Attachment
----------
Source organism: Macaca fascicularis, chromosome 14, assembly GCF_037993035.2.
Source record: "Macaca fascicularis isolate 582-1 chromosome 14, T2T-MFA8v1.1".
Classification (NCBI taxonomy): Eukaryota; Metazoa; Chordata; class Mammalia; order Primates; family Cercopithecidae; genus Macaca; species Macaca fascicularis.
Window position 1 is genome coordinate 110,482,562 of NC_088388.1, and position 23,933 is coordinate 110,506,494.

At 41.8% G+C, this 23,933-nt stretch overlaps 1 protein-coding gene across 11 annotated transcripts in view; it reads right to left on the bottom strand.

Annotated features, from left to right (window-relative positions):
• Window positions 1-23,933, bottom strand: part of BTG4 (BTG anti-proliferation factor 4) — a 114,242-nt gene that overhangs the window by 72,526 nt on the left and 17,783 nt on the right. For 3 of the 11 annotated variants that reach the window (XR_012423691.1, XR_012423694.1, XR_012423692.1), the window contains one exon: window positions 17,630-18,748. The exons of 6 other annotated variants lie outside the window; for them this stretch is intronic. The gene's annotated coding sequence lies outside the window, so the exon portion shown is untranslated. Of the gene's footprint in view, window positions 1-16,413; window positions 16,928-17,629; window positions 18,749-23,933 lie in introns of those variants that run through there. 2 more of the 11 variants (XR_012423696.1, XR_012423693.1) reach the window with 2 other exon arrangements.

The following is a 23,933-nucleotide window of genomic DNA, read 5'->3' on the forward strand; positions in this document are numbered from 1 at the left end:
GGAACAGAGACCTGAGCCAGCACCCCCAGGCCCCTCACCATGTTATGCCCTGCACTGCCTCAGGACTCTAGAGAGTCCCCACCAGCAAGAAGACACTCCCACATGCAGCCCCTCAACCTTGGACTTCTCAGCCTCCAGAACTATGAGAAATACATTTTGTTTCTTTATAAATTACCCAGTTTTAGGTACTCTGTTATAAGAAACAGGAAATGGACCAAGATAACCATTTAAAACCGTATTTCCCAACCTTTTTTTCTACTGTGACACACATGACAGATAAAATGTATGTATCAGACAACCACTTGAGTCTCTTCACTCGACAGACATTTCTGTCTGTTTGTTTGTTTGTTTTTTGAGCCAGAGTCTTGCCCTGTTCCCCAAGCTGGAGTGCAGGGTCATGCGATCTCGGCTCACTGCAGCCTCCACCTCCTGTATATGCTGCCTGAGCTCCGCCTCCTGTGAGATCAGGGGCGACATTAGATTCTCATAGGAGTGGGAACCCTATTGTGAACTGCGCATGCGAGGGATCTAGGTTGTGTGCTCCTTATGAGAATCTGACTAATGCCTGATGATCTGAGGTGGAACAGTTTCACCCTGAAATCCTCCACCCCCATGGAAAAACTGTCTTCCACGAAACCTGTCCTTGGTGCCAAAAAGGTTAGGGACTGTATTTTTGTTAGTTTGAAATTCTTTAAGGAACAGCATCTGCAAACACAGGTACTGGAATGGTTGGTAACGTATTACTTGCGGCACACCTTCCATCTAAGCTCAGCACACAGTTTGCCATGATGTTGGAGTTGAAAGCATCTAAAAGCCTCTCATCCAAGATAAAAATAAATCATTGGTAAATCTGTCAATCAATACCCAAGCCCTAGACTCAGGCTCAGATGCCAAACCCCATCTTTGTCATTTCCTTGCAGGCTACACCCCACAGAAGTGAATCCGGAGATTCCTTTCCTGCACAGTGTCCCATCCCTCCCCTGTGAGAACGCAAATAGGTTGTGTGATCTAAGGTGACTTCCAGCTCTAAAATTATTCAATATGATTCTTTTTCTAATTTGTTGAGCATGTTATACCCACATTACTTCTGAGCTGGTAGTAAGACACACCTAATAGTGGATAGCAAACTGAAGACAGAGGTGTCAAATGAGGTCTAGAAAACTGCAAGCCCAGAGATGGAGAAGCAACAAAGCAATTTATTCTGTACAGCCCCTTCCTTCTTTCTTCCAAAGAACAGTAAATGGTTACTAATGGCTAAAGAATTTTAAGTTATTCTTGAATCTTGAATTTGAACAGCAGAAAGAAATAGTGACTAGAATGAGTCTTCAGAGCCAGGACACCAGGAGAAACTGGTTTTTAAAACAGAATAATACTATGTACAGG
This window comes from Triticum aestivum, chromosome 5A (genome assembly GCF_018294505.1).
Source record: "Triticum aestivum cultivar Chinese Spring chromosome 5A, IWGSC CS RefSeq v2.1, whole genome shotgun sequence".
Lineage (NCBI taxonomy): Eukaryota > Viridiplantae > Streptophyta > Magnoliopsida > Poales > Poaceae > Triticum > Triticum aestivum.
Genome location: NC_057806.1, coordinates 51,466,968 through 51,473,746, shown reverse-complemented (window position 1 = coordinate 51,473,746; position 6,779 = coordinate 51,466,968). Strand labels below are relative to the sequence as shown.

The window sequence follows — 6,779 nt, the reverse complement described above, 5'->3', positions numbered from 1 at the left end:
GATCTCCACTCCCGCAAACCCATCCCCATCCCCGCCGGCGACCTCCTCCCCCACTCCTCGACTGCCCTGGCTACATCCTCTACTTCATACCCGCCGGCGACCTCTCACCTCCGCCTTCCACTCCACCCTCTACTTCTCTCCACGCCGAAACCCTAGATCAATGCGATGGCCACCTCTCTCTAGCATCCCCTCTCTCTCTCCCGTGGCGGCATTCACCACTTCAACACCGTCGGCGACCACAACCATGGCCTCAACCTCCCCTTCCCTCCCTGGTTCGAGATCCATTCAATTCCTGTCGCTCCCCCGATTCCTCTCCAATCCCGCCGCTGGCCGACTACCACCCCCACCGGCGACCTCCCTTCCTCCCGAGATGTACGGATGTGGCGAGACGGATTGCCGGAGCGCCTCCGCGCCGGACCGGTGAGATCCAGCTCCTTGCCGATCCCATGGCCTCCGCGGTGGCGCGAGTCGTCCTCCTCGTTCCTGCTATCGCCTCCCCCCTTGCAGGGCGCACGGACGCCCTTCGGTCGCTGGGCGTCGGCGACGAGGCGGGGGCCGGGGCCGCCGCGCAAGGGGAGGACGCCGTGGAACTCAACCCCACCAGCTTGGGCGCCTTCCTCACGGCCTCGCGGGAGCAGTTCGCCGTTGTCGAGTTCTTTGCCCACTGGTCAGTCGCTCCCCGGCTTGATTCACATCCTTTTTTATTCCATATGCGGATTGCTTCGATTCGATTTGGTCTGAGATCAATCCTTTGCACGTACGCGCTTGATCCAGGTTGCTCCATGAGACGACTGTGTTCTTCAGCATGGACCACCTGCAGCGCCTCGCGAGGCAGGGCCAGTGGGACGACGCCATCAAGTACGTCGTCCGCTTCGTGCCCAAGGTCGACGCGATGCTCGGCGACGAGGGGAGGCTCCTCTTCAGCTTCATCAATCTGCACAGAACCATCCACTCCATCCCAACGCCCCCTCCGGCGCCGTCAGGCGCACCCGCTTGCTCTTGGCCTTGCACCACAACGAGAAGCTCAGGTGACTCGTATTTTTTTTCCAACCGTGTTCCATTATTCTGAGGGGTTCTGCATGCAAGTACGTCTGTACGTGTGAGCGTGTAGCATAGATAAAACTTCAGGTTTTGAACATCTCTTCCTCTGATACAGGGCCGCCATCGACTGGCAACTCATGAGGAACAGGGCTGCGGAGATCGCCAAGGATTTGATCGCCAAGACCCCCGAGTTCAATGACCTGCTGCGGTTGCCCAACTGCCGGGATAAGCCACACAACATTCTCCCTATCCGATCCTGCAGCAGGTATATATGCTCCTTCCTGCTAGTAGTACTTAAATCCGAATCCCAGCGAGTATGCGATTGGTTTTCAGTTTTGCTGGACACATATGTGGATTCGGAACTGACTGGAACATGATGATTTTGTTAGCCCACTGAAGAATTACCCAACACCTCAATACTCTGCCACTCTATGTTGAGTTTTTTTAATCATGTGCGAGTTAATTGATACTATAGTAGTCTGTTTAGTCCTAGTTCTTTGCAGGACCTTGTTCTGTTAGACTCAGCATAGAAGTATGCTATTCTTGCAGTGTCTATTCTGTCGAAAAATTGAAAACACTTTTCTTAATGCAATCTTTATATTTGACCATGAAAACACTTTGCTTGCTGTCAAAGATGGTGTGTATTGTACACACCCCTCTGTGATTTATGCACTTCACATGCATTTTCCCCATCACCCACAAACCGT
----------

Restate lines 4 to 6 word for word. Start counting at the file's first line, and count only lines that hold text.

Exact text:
Window position 1 is genome coordinate 110,482,562 of NC_088388.1, and position 23,933 is coordinate 110,506,494.

At 41.8% G+C, this 23,933-nt stretch overlaps 1 protein-coding gene across 11 annotated transcripts in view; it reads right to left on the bottom strand.

Annotated features, from left to right (window-relative positions):